We keep on with our #Let’s Talk Craft Sessions, where we aim to provide a closer look to our favourite craft beer sources – the breweries themselves. This episode is dedicated to one of our long-established friendship with Oproer, Utrecht. We invited Mark Strooker – one of the two brewery founders to give his positive vision and approach to past, present and future of the craft scene in the Netherlands. They do not fool around when it comes to beer in Holland.
How did you get into craft brewing?
Like most brewers we started as beer drinkers and lovers. Inspired by the beer culture in in US we started brewing our own beers at home and it wasn’t long before both of us started our own brewery. At a certain point we both wanted to grow and decided to combine our strengths and start a brew pub together in the beautiful city of Utrecht. The location that we found for this, also had a license to serve food. We decided to combine our brew pub with a vegan restaurant, which turned out to be a great success. Both the beers and the restaurant were so popular that we’ve been able to expand our production of beer massively and open up a separate production brewery.
The Netherlands hosts the biggest number of craft breweries in EU per m2, is there space under the sun?
There are definitely a lot of breweries in the Netherlands. Luckily for us, there are also a lot of beer lovers! While there are a few larger breweries that operate from a mostly commercial point of view, most of the smaller craft breweries just want to make really good beer. This creates a very positive atmosphere and a nice communal bond between the breweries. For example, there are six quite prominent breweries in the city of Utrecht alone. But instead of fighting for the throne, we’ve decided to combine forces and share our knowledge through collabs and shared events.
What is the philosophy behind your beer-making? Do you follow current tendencies or you prefer pioneering?
We tend to sail our own course, rather than following a trend. We just want to make really fucking good beer. We like strong flavors, bold hops and we like to experiment with fruit, wild yeasts and barrel aging.
I think we are proud of every beer we’ve made. We don’t put anything out there, until we know for sure that it’s a really good beer. But off course it’s nice to get recognition for our hard work. Our 24/7 India Session Ale has won multiple prizes for example and our Kriek 2019 won a gold medal in the innovation category at the last Dutch Beer Challenge. Things like that do make you feel extra of a beer.
Does it feel like rivalry in your segment or it is more of a fellowship and society?
There’s mostly an atmosphere of fellowship and respect. It’s just a very exciting time for craft beer at the moment and there is still so much to learn. So meet others that are just as excited and eager as we are is only a big bonus of working in this industry.
What was the direct effect and most sensitive aspect of the lock down, which plans and project did you have to drop down? Did you find any positive side anyway? Do you find that the physical distancing kills the knowledge, ideas, experience and advise exchange between brewers or just the opposite?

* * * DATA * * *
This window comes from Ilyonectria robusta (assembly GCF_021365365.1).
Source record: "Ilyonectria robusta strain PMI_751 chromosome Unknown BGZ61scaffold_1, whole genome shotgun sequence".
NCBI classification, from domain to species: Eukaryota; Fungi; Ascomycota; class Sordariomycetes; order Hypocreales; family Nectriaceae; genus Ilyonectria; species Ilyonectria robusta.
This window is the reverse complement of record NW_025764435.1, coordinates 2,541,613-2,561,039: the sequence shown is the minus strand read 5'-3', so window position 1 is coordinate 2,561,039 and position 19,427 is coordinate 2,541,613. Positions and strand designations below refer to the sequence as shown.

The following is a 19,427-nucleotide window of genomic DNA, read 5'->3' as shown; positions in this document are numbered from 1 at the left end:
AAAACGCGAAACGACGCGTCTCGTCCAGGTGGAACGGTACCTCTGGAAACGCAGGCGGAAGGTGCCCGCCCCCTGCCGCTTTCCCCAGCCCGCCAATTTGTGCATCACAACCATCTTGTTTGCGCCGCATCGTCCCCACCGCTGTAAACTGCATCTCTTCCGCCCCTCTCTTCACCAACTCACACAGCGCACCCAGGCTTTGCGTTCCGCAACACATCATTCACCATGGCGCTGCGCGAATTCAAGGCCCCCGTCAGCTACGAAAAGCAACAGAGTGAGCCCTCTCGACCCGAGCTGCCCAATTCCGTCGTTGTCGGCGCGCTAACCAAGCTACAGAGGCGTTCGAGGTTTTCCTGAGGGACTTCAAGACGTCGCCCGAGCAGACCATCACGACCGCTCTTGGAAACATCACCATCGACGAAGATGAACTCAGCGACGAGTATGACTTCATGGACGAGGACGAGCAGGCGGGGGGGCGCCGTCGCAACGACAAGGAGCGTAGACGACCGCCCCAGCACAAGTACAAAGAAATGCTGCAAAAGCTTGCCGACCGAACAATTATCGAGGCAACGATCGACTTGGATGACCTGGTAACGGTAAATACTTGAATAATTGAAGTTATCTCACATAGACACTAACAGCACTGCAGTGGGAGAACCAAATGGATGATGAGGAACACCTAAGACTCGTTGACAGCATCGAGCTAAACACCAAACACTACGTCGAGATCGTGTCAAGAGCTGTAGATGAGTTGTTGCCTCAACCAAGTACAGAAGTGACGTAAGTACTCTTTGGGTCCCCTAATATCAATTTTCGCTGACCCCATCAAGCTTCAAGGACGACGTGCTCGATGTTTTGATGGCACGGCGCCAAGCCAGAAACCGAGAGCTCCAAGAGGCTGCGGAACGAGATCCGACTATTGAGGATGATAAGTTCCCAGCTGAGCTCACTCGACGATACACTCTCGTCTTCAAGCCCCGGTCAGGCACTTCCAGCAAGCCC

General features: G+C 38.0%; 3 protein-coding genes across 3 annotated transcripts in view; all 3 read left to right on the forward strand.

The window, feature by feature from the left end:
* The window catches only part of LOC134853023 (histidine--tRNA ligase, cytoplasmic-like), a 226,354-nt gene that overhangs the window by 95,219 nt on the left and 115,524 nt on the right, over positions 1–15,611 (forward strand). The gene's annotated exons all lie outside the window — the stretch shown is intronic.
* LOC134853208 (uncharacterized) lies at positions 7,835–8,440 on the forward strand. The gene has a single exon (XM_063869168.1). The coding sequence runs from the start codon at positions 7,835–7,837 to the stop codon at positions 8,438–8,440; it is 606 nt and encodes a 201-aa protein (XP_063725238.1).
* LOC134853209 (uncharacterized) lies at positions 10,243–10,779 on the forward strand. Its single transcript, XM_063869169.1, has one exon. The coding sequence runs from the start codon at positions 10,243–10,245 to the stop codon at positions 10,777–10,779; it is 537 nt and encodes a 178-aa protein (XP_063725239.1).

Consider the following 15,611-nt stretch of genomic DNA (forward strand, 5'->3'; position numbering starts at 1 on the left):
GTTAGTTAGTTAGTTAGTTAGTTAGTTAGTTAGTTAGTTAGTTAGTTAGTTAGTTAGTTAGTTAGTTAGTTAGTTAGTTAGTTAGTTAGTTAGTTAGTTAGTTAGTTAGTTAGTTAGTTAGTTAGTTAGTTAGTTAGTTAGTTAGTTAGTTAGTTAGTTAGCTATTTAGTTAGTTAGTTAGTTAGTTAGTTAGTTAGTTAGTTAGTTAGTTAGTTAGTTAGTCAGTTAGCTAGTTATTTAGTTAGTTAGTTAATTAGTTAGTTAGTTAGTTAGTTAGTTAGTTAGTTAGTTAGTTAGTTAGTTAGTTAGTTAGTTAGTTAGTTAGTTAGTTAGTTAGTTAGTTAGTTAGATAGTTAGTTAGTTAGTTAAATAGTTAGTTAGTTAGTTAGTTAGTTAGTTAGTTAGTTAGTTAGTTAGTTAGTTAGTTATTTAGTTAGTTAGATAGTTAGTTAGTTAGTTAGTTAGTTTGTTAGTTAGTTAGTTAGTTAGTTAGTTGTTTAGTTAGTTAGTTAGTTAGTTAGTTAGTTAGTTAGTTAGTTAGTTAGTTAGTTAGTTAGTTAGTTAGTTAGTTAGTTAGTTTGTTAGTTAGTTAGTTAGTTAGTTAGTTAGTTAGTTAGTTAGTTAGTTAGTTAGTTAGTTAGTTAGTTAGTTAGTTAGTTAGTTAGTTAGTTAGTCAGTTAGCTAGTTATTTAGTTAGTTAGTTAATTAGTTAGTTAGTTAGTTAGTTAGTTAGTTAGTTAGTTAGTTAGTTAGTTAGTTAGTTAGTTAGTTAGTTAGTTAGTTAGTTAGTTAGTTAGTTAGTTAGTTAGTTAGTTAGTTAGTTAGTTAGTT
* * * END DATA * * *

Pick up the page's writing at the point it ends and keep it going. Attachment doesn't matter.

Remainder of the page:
For us, summer is an important time to meet. We have a large terrace at out brewpub, which in summertime is used by a very large amount of beer lovers to enjoy our beers. Besides that, summertime is a very busy time in terms of (beer)festivals. At beer festivals we don’t just get to meet new and existing customers, but also other brewers. So we are very much looking forward to sharing a laugh and a drink with some fellow beerlovers when all this is over.
How do you foresee craft market after lockdown is down?
Hopefully it will all go back to normal, or grow even more like it has in the past couple of years. But I guess there’s only one way to find out and that is let time pass by.
In NL usually hundreds of craft beer festivals taking place - how does that scene look like this season?
Though most festivals have been cancelled, some events have found creative ways to still organize fun activities. In Utrecht we have organized a Tap Tour with five other breweries for example. This is a combination of a bus tour and a beer festival. So instead of bringing all the breweries together at one location, we bring the beer loving customers to the breweries by bus. We thing this is a great example of the innovation and creativity needed in times like these. Even though it’s not the same as a full scale beer festival, it was still a great success and we were very happy to be a part of it.
This year did not start the way any of us expected. Do you still believe you can catch up with your projects - any new brews happening at the moment or later in the year? Are there any new techniques or hops you will be experimenting with?
Innovation and creativity is super important to us, so we are going to keep doing what we do best and that is make new beers! We’ve recently introduced a gluten-free twin sister for our Refuse/Resist Imperial IPA: Against The Grain. And in a few weeks our new RUIG project will be ready to go from barrel to bottle. This beer will be a blend of beers ripened on three different Bordeaux barrels and a Tres Hombres rum barrel and will be named Hang The Bishop. So it’s safe to say we haven’t sat still during the lock down!
Which beer impressed you from another brewery this year or not so distant past?
Something that really stood out this year, was a amount of popularity gained by alcohol free beers. Dry January has never been as popular, which in part might have been because there are actually a couple of very decent alcohol free beers out there nowadays, like de Playground IPA from VandeStreek and the Energibajer by Mikkeller.
Questions by Deyan Hristakiev